ZOOM+Care DIY Health Articles
Symptoms, causes, and treatments for Fever
Symptoms of a Fever
Fever isn’t a condition by itself, but rather a symptom of a variety of different illnesses.
A fever is defined as a body temperature above 98.6 degrees Fahrenheit.
However, because the body’s temperature can vary when it’s checked orally, rectally, or in the armpit, the medical definition of a fever is a sustained temperature above 99 degrees Fahrenheit.
Note that babies experience extra symptoms with they have a fever, including:
- Fussiness or crankiness
- Lack of sleep
- Loss of appetite
- Seizures (in cases of serious illness)
Causes of a Fever
Common causes of a fever include:
ZOOM+Care sees all types of underlying causes of fever each year, but typical causes include colds, flu, strep throat, and sinus infections.
The hypothalamus is responsible for regulating your body temperature. When your body battles an infection, the hypothalamus takes action and raises your temperature to help the overall fight.
Because so many types of illnesses and infections affect the body and force the hypothalamus to raise your temperature, it can be hard to self-diagnose the underlying cause of a fever.
Should I Be Worried?
Most of us have had a fever at some point in our lives, and in many cases fevers don’t need treatment.
However, adults should see a doctor immediately if any of the following symptoms appear with a fever:
- Headache and sore throat for more than 48 hours
- Painful and/or burning urination
- Severe neck stiffness, headache, and vomiting
- Vomiting or diarrhea lasting more than 12 hours
Children also get fevers from time to time, which shouldn’t raise any alarms. Instead, be aware of the following severe fever symptoms and seek immediate medical attention for your child in these specific cases:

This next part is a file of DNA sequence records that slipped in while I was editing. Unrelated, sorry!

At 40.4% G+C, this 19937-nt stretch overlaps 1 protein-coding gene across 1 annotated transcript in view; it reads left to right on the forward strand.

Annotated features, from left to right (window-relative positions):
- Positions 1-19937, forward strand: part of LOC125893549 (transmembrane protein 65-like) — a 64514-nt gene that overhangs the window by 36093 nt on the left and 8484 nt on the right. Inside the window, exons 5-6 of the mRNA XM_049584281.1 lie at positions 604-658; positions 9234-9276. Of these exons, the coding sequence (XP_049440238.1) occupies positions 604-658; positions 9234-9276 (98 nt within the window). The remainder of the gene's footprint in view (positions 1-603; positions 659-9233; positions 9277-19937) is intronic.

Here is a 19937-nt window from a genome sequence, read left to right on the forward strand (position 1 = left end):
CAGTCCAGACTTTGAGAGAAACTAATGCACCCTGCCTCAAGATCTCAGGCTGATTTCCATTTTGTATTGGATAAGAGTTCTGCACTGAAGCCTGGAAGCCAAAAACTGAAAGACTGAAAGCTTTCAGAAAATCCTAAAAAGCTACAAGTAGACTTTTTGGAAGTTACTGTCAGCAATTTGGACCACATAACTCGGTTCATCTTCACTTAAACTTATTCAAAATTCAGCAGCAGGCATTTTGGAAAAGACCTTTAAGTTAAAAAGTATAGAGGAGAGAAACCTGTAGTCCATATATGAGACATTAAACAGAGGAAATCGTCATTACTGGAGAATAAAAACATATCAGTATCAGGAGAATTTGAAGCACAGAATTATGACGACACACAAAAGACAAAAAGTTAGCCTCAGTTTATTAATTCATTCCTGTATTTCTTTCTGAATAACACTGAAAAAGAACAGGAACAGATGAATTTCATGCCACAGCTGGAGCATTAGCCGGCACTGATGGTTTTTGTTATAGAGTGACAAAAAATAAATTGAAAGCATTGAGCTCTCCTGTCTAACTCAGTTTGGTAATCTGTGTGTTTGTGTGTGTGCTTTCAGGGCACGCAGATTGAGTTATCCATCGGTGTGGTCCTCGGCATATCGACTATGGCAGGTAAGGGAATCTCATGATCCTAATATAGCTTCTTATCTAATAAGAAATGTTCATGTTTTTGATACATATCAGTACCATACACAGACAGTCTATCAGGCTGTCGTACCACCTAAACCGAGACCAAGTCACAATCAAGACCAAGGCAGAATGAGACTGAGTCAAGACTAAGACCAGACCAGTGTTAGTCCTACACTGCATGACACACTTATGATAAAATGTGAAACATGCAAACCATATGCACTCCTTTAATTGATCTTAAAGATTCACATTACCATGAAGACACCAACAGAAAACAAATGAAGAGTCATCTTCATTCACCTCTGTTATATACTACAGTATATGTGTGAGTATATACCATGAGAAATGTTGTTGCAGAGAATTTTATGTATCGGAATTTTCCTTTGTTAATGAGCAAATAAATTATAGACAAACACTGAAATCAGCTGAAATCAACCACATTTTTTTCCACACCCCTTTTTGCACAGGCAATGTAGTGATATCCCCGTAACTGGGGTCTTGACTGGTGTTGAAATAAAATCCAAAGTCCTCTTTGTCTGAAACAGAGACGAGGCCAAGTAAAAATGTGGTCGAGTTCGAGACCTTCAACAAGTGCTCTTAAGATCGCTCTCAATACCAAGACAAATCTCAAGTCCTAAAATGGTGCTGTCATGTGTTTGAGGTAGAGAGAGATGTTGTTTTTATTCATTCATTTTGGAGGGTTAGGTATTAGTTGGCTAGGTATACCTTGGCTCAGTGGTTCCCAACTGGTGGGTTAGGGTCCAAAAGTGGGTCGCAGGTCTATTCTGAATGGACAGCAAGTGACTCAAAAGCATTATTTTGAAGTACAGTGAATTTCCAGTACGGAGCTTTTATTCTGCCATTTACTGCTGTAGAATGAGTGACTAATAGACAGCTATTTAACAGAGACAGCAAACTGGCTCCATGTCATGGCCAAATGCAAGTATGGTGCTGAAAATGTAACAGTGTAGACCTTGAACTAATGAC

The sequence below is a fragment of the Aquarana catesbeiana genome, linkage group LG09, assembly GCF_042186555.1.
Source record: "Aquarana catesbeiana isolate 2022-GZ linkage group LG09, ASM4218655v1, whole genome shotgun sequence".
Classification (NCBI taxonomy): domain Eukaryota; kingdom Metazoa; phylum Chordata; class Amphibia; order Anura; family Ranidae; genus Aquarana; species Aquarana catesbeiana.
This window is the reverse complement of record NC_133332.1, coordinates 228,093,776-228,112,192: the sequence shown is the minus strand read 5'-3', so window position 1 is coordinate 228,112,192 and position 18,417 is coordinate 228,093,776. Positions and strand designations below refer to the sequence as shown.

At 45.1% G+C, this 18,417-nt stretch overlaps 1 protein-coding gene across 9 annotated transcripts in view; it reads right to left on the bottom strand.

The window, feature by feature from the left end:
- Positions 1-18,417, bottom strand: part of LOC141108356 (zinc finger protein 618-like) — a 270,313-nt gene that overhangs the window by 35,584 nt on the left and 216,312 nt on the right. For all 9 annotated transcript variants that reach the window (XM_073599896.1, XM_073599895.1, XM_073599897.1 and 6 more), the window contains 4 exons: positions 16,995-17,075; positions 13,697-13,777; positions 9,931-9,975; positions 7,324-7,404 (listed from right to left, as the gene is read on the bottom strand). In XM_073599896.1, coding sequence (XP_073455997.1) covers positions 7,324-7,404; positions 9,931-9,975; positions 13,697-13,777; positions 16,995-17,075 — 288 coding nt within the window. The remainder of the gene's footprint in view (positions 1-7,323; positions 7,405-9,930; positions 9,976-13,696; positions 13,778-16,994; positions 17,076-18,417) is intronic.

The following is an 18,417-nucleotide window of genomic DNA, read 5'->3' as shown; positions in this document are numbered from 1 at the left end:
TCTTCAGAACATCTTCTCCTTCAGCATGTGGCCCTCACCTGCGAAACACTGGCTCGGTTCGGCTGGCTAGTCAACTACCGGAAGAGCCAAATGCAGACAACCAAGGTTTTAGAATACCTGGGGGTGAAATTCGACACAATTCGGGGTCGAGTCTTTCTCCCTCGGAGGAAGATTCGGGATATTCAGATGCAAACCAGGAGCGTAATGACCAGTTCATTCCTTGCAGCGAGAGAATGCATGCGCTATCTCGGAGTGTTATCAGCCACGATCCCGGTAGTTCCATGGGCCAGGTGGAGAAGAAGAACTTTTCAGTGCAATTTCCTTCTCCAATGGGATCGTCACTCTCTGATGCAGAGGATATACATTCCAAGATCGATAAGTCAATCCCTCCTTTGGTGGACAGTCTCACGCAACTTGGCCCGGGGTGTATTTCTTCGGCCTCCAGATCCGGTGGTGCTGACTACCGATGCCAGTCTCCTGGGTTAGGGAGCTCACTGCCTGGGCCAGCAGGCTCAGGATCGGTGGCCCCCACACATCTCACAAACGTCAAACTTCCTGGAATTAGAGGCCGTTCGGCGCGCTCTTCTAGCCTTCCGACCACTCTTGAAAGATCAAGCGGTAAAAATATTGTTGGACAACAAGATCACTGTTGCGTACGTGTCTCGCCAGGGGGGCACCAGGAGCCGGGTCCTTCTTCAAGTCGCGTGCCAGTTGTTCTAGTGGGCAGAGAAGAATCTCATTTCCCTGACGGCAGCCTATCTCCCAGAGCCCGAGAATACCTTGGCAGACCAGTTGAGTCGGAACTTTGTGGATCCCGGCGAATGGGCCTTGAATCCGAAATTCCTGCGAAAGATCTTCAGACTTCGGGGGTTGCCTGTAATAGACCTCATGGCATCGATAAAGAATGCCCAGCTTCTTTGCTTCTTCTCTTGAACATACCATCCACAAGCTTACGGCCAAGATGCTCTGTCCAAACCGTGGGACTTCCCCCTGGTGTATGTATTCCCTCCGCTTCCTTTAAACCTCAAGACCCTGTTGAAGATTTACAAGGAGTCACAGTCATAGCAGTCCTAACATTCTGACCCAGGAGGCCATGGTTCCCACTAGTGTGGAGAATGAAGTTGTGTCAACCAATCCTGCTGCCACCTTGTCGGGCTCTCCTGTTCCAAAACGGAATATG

- All children: fever above 104 degrees Fahrenheit
- Children 12 weeks or younger: fever above 100.4 degrees Fahrenheit
- Children under 2-years-old: any fever lasting more than 24 hours
- Children 2-years-old and above: any fever lasting more than 72 hours
- Fever accompanied by a rash, weak breathing, dehydration, or seizure
Additional DIY Articles
Sore Throat; STI; Sinus Infection; UTI; Cough; Ear Infection; Cold; Bladder Infection; Flu; Rash; Stomach Pain; Earwax Buildup; Yeast Infection; Foot Pain; Eye Infection; Strep Throat; Back Pain; Asthma; Neck Pain; Allergies; Insect Bites and Stings; Headache; Diarrhea; Anxiety
Fever Prevention Tips
Because fevers are a symptom of an infection and not an illness themselves, your best bet to prevent a fever is through common preventative methods of avoiding illness like washing your hands.
However, here are some tips to soothe an ongoing fever before you or your child need to see a doctor:
- Non-prescription meds. Ask a pharmacist about non-prescription meds to treat fever, but common options are drugs with acetaminophen, ibuprofen, aspirin, or naproxen. But keep the kids away from aspirin.
- Hydrate. If your child is older than two, and hasn’t had a fever for more than 72 hours (which is when you should see a doctor), you can try keeping them hydrated. It might not break the fever, but it’ll make them more comfortable.